Kansas farmer caught between high input costs, supply chain issues

Rising input costs and availability concerns are leaving many farmers in a difficult position as they try to plan for the 2022 growing season.

Ryan Stewart raises corn and soybeans in north central Kansas and says he tracks input prices regularly. “We watch it every day – what the prices of things are and what they may possibility be in the next six months trying to decide what we’re trying to do for fertilizer next spring,” Stewart says. “Stuff like that.”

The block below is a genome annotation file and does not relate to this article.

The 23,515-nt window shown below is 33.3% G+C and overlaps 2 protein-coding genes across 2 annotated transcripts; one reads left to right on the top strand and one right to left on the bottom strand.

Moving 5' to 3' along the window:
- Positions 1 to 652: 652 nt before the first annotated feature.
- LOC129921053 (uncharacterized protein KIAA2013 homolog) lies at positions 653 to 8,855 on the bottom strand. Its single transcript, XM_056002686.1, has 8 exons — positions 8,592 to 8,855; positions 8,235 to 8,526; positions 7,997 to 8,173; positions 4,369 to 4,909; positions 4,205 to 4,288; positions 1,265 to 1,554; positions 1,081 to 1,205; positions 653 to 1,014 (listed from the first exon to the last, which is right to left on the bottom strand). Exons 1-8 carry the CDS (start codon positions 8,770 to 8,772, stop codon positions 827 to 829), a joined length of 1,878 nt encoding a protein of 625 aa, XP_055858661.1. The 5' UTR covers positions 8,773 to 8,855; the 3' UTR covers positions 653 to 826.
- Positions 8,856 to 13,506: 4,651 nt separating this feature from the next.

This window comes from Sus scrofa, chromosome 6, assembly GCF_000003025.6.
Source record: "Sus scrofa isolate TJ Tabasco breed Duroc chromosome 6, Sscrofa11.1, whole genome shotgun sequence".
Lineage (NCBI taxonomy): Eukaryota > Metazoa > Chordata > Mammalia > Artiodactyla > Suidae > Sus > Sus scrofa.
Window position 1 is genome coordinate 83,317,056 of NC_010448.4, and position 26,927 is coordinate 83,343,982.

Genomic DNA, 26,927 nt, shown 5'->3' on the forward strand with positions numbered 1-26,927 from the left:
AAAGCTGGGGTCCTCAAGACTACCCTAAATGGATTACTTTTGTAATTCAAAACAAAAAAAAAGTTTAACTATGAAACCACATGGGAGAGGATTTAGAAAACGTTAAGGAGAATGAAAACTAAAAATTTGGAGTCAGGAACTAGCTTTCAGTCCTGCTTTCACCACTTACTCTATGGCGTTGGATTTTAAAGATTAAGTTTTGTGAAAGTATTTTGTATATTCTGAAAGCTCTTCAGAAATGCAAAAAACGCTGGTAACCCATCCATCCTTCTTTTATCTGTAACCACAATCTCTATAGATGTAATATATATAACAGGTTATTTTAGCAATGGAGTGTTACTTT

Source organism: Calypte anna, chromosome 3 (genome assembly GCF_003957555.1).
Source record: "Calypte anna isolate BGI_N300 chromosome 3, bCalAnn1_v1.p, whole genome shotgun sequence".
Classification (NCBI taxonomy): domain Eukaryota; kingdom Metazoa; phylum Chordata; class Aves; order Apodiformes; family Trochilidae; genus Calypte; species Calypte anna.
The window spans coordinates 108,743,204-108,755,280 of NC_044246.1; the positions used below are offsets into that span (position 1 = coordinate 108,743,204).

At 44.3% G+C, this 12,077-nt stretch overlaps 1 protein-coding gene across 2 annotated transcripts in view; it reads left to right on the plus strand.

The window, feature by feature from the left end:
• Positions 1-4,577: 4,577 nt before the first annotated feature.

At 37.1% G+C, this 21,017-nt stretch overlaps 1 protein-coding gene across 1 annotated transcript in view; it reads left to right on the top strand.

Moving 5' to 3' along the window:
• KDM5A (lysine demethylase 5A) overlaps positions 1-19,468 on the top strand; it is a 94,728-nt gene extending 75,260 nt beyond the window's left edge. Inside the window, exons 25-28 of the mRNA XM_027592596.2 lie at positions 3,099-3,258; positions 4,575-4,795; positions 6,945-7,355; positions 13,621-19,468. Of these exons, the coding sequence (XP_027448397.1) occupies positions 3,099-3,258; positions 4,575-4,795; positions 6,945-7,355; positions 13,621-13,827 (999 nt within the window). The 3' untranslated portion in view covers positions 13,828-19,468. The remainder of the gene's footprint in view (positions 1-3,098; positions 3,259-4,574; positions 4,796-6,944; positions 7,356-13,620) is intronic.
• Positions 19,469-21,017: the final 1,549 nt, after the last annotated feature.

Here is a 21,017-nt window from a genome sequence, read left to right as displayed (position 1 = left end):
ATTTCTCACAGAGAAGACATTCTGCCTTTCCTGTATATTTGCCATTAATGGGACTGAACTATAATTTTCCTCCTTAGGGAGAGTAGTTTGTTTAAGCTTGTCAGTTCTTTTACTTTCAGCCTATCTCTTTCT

And, he tells Brownfield “Some of these chemicals and fertilizers and stuff that we use might not be in supply or at great supply next spring and that could be a struggle going into the planting season next April.”

Stewart says he checks with several suppliers two or three times per week to check prices and availability.

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